Native American tribes tired of waiting for the U.S. government to honor centuries-old treaties are buying back land where their ancestors lived and putting it in federal trust.
Native Americans say the purchases will help protect their culture and way of life by preserving burial grounds and areas where sacred rituals are held. They also provide land for farming, timber and other efforts to make the tribes self-sustaining.
Tribes put more than 840,000 acres — or roughly the equivalent of the state of Rhode Island — into trust from 1998 to 2007, according to information The Associated Press obtained from the federal Bureau of Indian Affairs under the Freedom of Information Act.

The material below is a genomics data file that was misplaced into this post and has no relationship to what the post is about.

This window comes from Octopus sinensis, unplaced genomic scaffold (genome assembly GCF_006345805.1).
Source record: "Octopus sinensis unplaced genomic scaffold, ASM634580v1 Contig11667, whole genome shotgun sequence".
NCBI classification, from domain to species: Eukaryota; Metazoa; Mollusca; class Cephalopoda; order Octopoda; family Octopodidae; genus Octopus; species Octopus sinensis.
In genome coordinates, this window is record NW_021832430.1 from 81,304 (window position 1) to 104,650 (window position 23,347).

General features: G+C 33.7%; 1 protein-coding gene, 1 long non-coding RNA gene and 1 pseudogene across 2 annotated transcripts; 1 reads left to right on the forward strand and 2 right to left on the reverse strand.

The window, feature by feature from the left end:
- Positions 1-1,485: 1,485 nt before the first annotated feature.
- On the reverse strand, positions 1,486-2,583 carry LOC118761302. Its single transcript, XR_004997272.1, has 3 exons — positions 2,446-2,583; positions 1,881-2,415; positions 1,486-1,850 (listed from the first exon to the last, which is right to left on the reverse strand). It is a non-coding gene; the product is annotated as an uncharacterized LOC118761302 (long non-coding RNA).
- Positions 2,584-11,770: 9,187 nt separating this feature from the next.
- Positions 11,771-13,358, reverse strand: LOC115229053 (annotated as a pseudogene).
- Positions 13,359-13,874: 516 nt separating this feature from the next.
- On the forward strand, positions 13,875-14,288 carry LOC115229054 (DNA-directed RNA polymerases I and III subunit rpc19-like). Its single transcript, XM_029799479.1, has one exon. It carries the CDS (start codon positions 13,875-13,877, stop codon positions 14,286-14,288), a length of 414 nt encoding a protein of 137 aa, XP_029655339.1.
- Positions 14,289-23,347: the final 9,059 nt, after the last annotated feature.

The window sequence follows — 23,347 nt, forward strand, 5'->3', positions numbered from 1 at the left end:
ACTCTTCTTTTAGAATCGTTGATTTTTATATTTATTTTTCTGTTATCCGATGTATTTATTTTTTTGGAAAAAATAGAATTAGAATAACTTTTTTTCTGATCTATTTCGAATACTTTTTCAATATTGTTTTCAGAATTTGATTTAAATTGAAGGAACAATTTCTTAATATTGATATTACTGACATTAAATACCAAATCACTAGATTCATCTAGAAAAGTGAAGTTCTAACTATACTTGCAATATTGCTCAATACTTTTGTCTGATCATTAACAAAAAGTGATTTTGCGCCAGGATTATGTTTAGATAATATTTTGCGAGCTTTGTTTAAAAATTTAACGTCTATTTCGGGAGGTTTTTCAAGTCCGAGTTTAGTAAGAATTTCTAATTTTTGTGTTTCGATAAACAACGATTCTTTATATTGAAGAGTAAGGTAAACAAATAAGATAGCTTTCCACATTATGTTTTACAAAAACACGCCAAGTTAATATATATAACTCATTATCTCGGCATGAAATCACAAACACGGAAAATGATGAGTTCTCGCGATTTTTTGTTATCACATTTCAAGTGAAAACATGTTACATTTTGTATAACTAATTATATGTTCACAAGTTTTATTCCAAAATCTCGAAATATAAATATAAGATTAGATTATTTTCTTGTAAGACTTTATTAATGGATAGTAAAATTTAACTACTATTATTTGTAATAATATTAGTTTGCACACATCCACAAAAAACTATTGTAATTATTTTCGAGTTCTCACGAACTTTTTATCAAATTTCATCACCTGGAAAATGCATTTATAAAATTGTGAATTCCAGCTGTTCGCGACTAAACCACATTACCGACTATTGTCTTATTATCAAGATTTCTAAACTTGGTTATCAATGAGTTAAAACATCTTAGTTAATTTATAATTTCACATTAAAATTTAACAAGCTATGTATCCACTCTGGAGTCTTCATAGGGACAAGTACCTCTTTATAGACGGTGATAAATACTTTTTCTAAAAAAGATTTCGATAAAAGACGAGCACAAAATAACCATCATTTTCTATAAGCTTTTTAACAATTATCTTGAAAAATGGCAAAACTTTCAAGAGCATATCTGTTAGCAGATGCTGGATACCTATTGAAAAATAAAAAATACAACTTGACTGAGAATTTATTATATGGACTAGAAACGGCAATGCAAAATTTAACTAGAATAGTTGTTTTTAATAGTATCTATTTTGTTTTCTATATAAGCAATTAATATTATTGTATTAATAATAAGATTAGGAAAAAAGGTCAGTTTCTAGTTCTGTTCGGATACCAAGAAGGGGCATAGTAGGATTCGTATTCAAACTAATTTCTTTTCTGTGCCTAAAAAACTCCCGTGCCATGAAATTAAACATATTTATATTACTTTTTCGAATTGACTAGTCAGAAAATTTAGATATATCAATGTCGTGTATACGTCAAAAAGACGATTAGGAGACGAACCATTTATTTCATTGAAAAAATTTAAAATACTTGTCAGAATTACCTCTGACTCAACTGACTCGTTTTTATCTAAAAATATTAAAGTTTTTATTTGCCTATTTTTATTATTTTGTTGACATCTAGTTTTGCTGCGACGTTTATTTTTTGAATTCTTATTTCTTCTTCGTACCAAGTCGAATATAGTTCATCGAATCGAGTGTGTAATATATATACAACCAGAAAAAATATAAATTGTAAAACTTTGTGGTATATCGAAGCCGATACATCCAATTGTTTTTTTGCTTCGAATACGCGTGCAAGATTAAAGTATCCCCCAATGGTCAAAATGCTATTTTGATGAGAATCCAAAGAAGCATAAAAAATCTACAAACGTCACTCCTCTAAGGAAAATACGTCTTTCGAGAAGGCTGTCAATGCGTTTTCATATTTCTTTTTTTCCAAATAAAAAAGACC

Local governments aren't happy because they still have to provide services to the land, such as sewer and water, but lands in federal trust are exempt from local taxes. But you know what? Considering their tax base comes from land that is often theirs because of plague, deceit, or force, I can't feel sorry for them. The indigenous peoples of the United States got the shaft when it came to treaties. It's nice to see them acquiring land to use for their own good.